Reports Pakistan

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Pakistan: “Al-Qaeda is in the process of succeeding beyond its dreams …”

It's a dying world that is afraid. An aristocracy living on borrowed time that knows nothing will ever be the same again as before. In the Punjab governor's sumptuous palace, visitors are escorted from anterooms to reception rooms by servants wearing violet tunics and complicated turbans reminiscent of the Indian Empire era. Sideboards groan under spiced sweets and cardamom puddings. Governor Salman Taseer, a PPP member clothed entirely in white, is delighted with the new functions he enjoys since his friend Asif Ali Zardari, Benazir Bhutto's widower, became Pakistan's president. Is not Punjab (with 60 percent of the country's population) Pakistan's most important province, and, most particularly, the army's fiefdom? Salman Taseer listens to himself speak on television, tries on his Astrakhan hat for indulgent friends. He'd like to see his portrait on the wood-paneled walls of this boardroom where two British governors are already on display. But nobody is taken in. Not even his wife, who has undertaken the palace's restoration to its imperial splendor: "What's the use? And for how long?" she sighs, one does not know whether over the difficulty of removing the ocher dust from the recesses of this immense house or over the political situation of her husband, whom opposition party head Nawaz Sharif's minions dream of supplanting, or over the repercussions of the economic crisis, which has brought the Pakistani government to the verge of bankruptcy ... or over Islamic terrorism forewarning civil war.

Just as the women nervously squeeze their bags of jewels matching their nail polish, the governor relates what happened "that night," September 20, 2008, when the Marriott Hotel, a veritable Islamabad institution, was shattered by a great explosion that killed over 60 and wounded over 200. What editorialists baptized "the Pakistani September 11," hoping that the terrible event would arouse a massive rejection of Islamic terrorism ... which did not occur. "In the presidential palace, the noise was such we believed we were the target of a rocket attack. We were smoking Romeo and Juliettes and I said to the president: 'Let's enjoy our cigars; these are our last ones.'"

Elsewhere, in another salon of Lahore's higher bourgeoisie, the weakness of the new president's hold on power - contested even within his own party and distrusted by the army - and the war underway in the tribal zones provide the substance of conversations. Without forgetting, naturally, the attacks that now extend well beyond the regions bordering on Afghanistan, affecting even Lahore, the most peaceful city in Pakistan. The party ends on the melancholy accents of a qawwal singer, whose mystical incantations the women take up, when, suddenly, Imran Khan, former captain of the national cricket team and a popular idol since Pakistan's victory in the 1992 World Cup, bursts in and, without any ceremony, imposes silence on the Sufi artist.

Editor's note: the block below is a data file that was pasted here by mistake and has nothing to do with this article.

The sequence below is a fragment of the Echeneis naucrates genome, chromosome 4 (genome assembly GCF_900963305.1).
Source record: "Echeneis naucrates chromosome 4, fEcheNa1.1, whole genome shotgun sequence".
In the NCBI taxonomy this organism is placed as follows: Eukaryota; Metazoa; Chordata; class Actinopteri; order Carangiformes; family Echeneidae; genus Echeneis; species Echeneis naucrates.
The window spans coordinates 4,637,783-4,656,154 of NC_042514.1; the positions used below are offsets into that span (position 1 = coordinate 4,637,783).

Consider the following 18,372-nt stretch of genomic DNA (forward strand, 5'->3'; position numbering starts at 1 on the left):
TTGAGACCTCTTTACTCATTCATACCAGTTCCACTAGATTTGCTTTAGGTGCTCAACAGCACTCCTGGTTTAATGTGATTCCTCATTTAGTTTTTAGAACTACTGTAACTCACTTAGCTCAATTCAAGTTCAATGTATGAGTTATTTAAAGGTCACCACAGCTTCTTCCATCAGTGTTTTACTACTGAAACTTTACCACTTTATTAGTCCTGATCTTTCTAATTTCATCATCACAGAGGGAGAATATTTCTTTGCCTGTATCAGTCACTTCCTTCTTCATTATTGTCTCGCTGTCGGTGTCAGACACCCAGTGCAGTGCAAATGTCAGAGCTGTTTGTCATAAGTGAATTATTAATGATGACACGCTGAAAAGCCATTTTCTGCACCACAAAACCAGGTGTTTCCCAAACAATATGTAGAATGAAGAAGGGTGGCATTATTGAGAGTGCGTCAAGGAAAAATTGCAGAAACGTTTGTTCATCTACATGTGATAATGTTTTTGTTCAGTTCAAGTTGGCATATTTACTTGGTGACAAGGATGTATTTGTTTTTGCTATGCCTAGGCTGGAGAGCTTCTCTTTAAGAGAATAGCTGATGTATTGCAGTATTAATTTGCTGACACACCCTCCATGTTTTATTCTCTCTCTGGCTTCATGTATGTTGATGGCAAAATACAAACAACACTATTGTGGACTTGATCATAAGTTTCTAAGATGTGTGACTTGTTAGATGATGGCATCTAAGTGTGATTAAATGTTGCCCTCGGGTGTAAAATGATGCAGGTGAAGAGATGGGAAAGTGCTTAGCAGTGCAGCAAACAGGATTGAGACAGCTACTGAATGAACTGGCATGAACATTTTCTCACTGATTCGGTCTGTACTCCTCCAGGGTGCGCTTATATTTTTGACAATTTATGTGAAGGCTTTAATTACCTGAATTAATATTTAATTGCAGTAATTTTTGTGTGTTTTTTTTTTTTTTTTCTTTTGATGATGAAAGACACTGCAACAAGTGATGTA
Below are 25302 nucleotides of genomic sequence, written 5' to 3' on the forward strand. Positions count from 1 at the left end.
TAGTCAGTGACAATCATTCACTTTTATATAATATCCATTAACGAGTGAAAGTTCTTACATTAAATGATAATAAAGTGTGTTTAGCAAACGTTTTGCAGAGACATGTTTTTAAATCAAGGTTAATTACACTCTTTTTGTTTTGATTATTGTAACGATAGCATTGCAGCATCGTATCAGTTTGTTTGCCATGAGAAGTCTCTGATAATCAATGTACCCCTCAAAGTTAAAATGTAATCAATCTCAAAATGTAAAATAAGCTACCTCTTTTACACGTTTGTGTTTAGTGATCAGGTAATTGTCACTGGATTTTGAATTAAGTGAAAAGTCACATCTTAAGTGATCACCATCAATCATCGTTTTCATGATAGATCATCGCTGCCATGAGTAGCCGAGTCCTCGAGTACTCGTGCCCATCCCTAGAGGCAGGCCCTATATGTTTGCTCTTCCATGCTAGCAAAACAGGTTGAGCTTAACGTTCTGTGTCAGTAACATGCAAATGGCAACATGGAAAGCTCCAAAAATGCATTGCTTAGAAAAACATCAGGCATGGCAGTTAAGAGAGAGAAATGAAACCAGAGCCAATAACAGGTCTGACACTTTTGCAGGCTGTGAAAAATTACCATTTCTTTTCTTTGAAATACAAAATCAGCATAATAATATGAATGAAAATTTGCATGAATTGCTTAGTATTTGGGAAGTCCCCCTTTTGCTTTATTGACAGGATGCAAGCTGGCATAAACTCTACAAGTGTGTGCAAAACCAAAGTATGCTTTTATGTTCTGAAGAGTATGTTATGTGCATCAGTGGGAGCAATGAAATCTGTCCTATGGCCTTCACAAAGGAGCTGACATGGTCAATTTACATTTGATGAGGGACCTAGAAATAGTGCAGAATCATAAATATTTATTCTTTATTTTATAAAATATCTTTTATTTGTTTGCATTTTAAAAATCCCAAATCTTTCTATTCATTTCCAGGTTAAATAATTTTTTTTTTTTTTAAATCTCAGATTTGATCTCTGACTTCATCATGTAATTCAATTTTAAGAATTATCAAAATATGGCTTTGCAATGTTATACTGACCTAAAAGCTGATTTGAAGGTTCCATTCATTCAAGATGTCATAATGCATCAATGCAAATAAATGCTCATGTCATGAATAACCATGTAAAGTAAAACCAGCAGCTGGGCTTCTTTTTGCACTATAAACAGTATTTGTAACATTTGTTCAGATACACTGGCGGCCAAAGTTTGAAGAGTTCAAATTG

The former champion, a member of Parliament, lays out an appalling picture of Pakistan's situation: "The majority of Pakistanis who come to see me think that the Americans are in the process of making war against Islam and that we must support the Taliban. And the army, hard hit by the economic crisis and which wages this war grudgingly, is on the verge of revolt. In the Qorum tribal region, Shiites, supported by Iran, are fighting Sunnis. Al-Qaeda is in the process of succeeding beyond its dreams ..."

"What must be done?" a desperate guest asks him. "The Americans must leave," the cricketer answers, quick as a flash. Resentment against the West and the American ally is never far, even in these milieus where almost everyone has dual Pakistani-American citizenship, just in case ... As with this frontline politician who protests his loyalty to "his American friends," but is exasperated by the American Ambassador - omnipresent in the power circles of this high-risk country - Anne Patterson's recent visit. High-risk Pakistan possesses the atomic bomb, shelters al-Qaeda's general headquarters and boasts empty government coffers. "The ambassador repeated to me that we must liquidate all the extremists. As though that were easy!" the politician protests. "The Americans don't understand anything about anything. What are they going to do? Launch B-52s into the tribal regions? That place is not Pakistan and they want to send us in to clean it out! You have to know that the people who live there don't have our laws or our customs: if you kill a resident of that region, he will be revenged, even five hundred years later ... This war will never end."

Very quickly, the hatred this man from the most pro-American government the country has ever known feels for Afghan President Hamid Karzaï and, above all, his hatred of India - against which Pakistan must protect itself "whatever it costs" - emerge. Whatever it costs, i.e., to the point of continuing to welcome the Afghan Taliban. All the more so since the United States concluded a nuclear agreement with India, Pakistan's traditional enemy ...